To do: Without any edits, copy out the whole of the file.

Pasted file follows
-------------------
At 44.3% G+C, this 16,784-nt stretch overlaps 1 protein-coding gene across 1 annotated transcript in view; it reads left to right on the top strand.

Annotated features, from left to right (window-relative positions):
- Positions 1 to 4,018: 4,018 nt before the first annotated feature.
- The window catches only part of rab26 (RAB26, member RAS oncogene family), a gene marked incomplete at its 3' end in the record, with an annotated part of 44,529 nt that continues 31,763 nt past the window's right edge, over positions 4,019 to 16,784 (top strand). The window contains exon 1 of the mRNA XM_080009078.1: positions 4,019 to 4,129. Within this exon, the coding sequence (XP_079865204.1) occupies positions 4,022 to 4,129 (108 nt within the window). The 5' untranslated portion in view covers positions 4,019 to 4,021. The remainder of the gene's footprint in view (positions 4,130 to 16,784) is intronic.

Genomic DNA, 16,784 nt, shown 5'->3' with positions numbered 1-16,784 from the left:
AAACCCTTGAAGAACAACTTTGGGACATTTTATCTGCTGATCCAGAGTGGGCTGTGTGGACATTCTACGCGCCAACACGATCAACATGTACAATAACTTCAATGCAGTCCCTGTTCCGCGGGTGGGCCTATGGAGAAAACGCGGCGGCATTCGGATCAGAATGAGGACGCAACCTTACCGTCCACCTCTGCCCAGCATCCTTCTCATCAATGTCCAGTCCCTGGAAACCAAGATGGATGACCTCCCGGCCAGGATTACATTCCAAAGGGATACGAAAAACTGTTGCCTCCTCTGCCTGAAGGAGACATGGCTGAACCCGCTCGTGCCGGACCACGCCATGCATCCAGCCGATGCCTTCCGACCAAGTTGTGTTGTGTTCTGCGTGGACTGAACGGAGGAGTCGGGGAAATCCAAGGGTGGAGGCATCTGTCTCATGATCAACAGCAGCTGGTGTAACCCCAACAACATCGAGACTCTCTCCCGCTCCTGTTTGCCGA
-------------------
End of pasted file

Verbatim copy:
At 44.3% G+C, this 16,784-nt stretch overlaps 1 protein-coding gene across 1 annotated transcript in view; it reads left to right on the top strand.

Annotated features, from left to right (window-relative positions):
- Positions 1 to 4,018: 4,018 nt before the first annotated feature.
- The window catches only part of rab26 (RAB26, member RAS oncogene family), a gene marked incomplete at its 3' end in the record, with an annotated part of 44,529 nt that continues 31,763 nt past the window's right edge, over positions 4,019 to 16,784 (top strand). The window contains exon 1 of the mRNA XM_080009078.1: positions 4,019 to 4,129. Within this exon, the coding sequence (XP_079865204.1) occupies positions 4,022 to 4,129 (108 nt within the window). The 5' untranslated portion in view covers positions 4,019 to 4,021. The remainder of the gene's footprint in view (positions 4,130 to 16,784) is intronic.

Genomic DNA, 16,784 nt, shown 5'->3' with positions numbered 1-16,784 from the left:
AAACCCTTGAAGAACAACTTTGGGACATTTTATCTGCTGATCCAGAGTGGGCTGTGTGGACATTCTACGCGCCAACACGATCAACATGTACAATAACTTCAATGCAGTCCCTGTTCCGCGGGTGGGCCTATGGAGAAAACGCGGCGGCATTCGGATCAGAATGAGGACGCAACCTTACCGTCCACCTCTGCCCAGCATCCTTCTCATCAATGTCCAGTCCCTGGAAACCAAGATGGATGACCTCCCGGCCAGGATTACATTCCAAAGGGATACGAAAAACTGTTGCCTCCTCTGCCTGAAGGAGACATGGCTGAACCCGCTCGTGCCGGACCACGCCATGCATCCAGCCGATGCCTTCCGACCAAGTTGTGTTGTGTTCTGCGTGGACTGAACGGAGGAGTCGGGGAAATCCAAGGGTGGAGGCATCTGTCTCATGATCAACAGCAGCTGGTGTAACCCCAACAACATCGAGACTCTCTCCCGCTCCTGTTTGCCGA